Course Hero. "Of Mice and Men Study Guide." Course Hero. 10 Aug. 2016. Web. 12 May 2021. <https://www.coursehero.com/lit/Of-Mice-and-Men/>.
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(Course Hero, 2016)
Course Hero. "Of Mice and Men Study Guide." August 10, 2016. Accessed May 12, 2021. https://www.coursehero.com/lit/Of-Mice-and-Men/.
Course Hero, "Of Mice and Men Study Guide," August 10, 2016, accessed May 12, 2021, https://www.coursehero.com/lit/Of-Mice-and-Men/.
Every book has a story—check out these 10 unusual facts about Of Mice and Men by John Steinbeck.
John Steinbeck's 1937 novella Of Mice and Men is a classic of American 20th-century literature. Chronicling the tale of two migrant workers, George Milton and Lennie Small, Steinbeck captures the desperation and societal upheaval caused by the Great Depression.
As two uneducated men trying to make the best of life under dire economic circumstances, George and Lennie work at farms across California and attempt to scrape by on their meager wages. The friendship Steinbeck portrays between George and Lennie begins as a beacon of hope in the destitute landscape of Depression-era California. However, the story transforms into a heart-wrenching tragedy when Lennie accidentally kills another worker's wife, leaving George to handle the witch-hunt that ensues.
Steinbeck's dog, Max, ate the manuscript of Of Mice and Men at a time when drafts were written by hand or composed on typewriters. There was no "back up" and Steinbeck, no doubt, suffered considerable frustration.
Much of Of Mice and Men was inspired by John Steinbeck's real-life experiences. He spent time as a migrant worker like his protagonists George and Lennie. During that time, he met someone who would serve as the basis for Lennie. Steinbeck said:
Lennie was a real person. He's in an insane asylum in California right now. I worked alongside him for many weeks. He didn't kill a girl. He killed a ranch foreman.
The 18th-century Scottish poet Robert Burns wrote a poem called To a Mouse, which tells of the narrator's regret after inadvertently destroying a mouse nest while plowing a field. Steinbeck was intrigued by this unique and poignant expression of grief, and he changed the title of his manuscript to Of Mice and Men to pay homage to the poem. The title comes from a verse that reads, as translated from the original Scottish dialect, "The best-laid plans of mice and men/Often go wrong."
In the first decade of the 2000s, Of Mice and Men ranked fifth on the American Library Association's list of most frequently banned or challenged books. Of Mice and Men has been accused of being inappropriate due to vulgar language, sexually explicit content, and unfavorable propaganda. Steinbeck's The Grapes of Wrath shares a similar history; that book was even burned upon publication at the St. Louis Public Library!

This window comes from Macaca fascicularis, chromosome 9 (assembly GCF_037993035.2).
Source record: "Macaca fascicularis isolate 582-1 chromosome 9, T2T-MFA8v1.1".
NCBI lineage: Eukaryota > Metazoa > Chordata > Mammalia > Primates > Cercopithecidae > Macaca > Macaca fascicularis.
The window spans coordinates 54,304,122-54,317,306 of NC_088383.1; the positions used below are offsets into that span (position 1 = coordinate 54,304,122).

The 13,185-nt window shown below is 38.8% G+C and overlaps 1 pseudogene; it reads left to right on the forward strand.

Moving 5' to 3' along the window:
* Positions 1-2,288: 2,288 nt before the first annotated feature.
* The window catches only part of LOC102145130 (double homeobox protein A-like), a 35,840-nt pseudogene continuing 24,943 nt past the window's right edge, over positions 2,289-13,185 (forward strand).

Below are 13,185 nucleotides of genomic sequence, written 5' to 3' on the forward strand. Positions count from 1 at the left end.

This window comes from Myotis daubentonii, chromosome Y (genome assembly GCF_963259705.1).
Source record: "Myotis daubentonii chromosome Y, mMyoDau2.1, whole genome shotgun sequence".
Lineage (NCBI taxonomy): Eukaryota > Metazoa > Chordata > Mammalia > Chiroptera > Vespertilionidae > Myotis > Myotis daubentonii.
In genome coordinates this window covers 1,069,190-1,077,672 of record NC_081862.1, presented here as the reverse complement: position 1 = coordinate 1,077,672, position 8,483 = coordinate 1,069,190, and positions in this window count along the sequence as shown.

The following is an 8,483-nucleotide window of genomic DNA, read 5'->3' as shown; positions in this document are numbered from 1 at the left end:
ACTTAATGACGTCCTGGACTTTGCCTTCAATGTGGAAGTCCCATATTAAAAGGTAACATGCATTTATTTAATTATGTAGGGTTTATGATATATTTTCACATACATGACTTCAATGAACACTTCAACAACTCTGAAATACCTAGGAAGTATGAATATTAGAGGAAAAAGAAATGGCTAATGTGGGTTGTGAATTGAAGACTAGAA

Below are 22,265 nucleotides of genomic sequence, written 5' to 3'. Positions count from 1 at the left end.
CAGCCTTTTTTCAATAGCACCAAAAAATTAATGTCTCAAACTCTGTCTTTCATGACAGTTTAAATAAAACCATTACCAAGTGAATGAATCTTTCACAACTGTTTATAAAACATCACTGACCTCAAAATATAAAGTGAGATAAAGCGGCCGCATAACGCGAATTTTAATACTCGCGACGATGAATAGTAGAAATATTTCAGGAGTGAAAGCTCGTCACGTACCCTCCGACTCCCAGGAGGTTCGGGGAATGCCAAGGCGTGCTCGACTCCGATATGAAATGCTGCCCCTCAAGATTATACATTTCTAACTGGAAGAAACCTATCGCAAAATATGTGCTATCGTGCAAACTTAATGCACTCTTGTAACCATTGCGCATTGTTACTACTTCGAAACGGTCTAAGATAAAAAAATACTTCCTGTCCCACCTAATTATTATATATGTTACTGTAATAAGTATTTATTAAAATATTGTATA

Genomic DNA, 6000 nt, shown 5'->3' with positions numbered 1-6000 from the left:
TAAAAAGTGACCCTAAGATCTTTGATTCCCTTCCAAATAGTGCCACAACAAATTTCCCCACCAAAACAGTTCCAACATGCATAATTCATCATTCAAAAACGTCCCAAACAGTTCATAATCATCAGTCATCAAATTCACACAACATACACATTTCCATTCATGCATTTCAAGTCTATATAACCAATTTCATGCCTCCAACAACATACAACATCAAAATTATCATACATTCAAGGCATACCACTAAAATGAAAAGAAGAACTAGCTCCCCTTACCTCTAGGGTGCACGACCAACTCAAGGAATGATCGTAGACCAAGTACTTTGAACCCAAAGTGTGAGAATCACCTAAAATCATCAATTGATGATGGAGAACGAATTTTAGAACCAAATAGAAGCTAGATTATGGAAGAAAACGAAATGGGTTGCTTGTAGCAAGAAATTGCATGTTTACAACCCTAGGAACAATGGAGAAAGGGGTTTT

Steinbeck may have used a typewriter at some point, but the majority of his work was written in pencil. He used more than 300 pencils to complete his novel East of Eden. On his love for pencils he said, "It occurs to me that everyone likes or wants to be an eccentric and this is my eccentricity, my pencil trifling."
While the opening credit sequence would become a staple of films of the Golden Age of Hollywood, the 1939 adaptation of Of Mice and Men was one of the first noted examples of the technique. Burgess Meredith, who played George, was the first actor listed in the film's opening credit sequence.
When Steinbeck's agents received Of Mice and Men in 1936 they expressed displeasure with the book's "narrow scope." Steinbeck wrote back to his publishers:
The microcosm is rather difficult to handle and apparently I did not get it over —the earth longings of a Lennie who was not to represent insanity at all but the inarticulate and powerful yearning of all men.
Steinbeck lived in a house in Monte Sereno, California with his first wife Carol Henning, who designed the 1,500 square-foot abode built in 1936. While living there, he wrote Of Mice and Men. The couple moved out in 1938 due to a lack of privacy when other houses began being built around them. In 1989 the house was added to the National Register of Historic Places and is still standing today.
Following the assassination of President of John F. Kennedy in 1963, his wife Jackie decided she wanted to someone to write a biography of her husband. She decided Steinbeck was the right choice. Steinbeck ultimately decided not to accept her request.
Constantly monitored by the FBI for the pro-labor views apparent in his work, Steinbeck wrote a letter to the attorney general, stating, "Do you suppose you could ask Edgar's boys to stop stepping on my heels? They think I'm an enemy alien. It's getting tiresome." J. Edgar Hoover, the director of the FBI at the time, was against labor unions. He despised Steinbeck's worldviews and lifestyle. Despite a public denial, the FBI, under Hoover's leadership kept an extensive file on Steinbeck.